The magazine has grown and now offers opportunities for women to use their writing and editorial skills. The twice-a- year printed newsletter has become a monthly e-newsletter that provides inspirational articles as well as information on what is happening in Women of Grace.
Janet was instrumental forging a partnership between Women of Grace and Grace Theological Seminary in offering a series of weekend classes in various regions toward a certificate in Women’s Leadership Studies. The demand has grown so that there is now a need to develop more instructors for the classes. Spanish language ministries are developing for women in Hispanic churches and there is an interest in offering training in French or Creole for the women in the Haitian churches in Florida.
“I am strengthened by the fact that we have a team. Yes, a team needs a leader, but everyone has equal say, and no one person has control,” Janet says. “Every decision has to be made by the team, and even the team leaders don’t bear the whole burden. This has been a comfort to me. I’ve appreciated the godly mindset of the women on the team and that prayer is the primary core value that’s worked out.”
Board members are grateful that she initiated a “stop-and-pray” rule. Any time someone on the board feels uncomfortable or overwhelmed by the direction a discussion is going, she can call for a stop-and-pray. It has contributed greatly to the unity of the board and a conviction that decisions are being made with the clear leading of God’s Spirit.
“What I have learned from Janet is graciousness.” Cindy Bushen, Women of Grace treasurer, shares. “She carries a quiet, godly grace about her yet, when put to the task, is bold about her convictions. She has shown me that there is no aging in Christ. She is young at heart and cares about the young. There is no room for hanging on to ‘the way things were’ when Christ is directing us to move on.”
A Gentle Teacher
“Janet has a discerning way of using the strengths of each woman so that the board functions efficiently with creativity and loads of energy,” adds Sharon MacMillan, the board’s director of spiritual life. “We are motivated to be diligent and yet dependent on the Lord. The spiritual lessons that have been gently taught by example have been treasures that I take with me to other places of ministry.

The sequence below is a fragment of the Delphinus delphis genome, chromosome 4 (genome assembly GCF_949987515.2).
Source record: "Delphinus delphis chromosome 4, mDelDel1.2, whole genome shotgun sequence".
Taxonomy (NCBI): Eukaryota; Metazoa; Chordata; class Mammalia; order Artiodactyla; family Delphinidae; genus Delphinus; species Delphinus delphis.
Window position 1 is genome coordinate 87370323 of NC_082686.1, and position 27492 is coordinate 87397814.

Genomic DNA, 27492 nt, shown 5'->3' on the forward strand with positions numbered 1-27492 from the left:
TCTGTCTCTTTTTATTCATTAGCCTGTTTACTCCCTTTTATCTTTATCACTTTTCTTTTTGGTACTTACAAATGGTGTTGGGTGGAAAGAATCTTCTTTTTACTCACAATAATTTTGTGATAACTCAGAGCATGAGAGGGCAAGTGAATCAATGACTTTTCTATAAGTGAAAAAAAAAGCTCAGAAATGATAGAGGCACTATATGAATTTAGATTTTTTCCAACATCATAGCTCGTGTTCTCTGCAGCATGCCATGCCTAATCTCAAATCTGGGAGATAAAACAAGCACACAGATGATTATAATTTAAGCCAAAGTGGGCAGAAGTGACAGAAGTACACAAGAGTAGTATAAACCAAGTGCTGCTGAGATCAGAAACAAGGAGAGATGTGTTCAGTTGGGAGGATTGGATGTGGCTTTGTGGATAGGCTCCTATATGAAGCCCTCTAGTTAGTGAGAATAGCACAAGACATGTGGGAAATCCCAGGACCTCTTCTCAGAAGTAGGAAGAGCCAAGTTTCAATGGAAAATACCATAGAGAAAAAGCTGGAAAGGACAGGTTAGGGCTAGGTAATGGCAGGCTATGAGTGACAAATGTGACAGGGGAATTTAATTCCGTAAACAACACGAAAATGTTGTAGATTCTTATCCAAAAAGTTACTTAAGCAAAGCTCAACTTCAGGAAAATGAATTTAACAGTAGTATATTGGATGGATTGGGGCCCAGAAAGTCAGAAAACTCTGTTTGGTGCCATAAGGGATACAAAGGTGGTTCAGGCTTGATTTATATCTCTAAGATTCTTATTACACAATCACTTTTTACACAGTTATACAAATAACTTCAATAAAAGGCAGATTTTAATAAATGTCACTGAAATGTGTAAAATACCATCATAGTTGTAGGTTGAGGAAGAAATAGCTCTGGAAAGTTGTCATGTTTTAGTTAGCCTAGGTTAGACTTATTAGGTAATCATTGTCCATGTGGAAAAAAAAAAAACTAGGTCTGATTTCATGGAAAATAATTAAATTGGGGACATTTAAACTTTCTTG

“I will never forget attending a chapel service at Grace College with Janet after one of our meetings more than ten years ago. The speaker led us to a personal time of vision casting. Since that time I have observed that God has exceeded any dreams that Janet may have had. He has done great works in a woman who has given her heart and soul to God’s ministry, and many women will never be the same.”
In addition to her leadership of Women of Grace, Janet has also served in the women’s ministry in her church, Ghent Grace Brethren. She also serves as Missions Commission chairman and worship team pianist. She has also led girls’ discipleship groups through SMM (Sisters Mentoring with a Mission) and has been on ministry teams to Urban Hope, Germany, and the Central African Republic. She also serves on the Board of Trustees of Grace College and Seminary.
Two passages have been sources of great comfort and encouragement to Janet as she has led:
“So do not fear, for I am with you; do not be dismayed, for I am your God. I will strengthen you and help you; I will uphold you with my righteous right hand.” Isaiah 41:10
“May the God of peace, who through the blood of the eternal covenant brought back from the dead our Lord Jesus, that great Shepherd of the sheep, equip you with everything good for doing his will, and may he work in us what is pleasing to him, through Jesus Christ, to whom be glory for ever and ever. Amen.” Hebrews 13:20-2 (emphasis Janet’s)
When asked what she considers her greatest accomplishment, she laughs. “It’s really God’s accomplishment—that He can take a shy introvert without leadership training or skill leading an organization and use [her] as He wants to. He took someone who felt incompetent and inadequate and taught her to put that in the Lord’s hands and let Him guide. The role of leadership [not only] put me in a position to depend on the Lord but also developed a self-confidence I never had, because the Lord gave it to me.”
Editor’s Note: Viki Rife is the director-elect for Women of Grace USA, where she has served as the Communications Coordinator and Director of Girls’ Ministries. This summer, she will succeed Janet Minnix when Janet retires from leadership.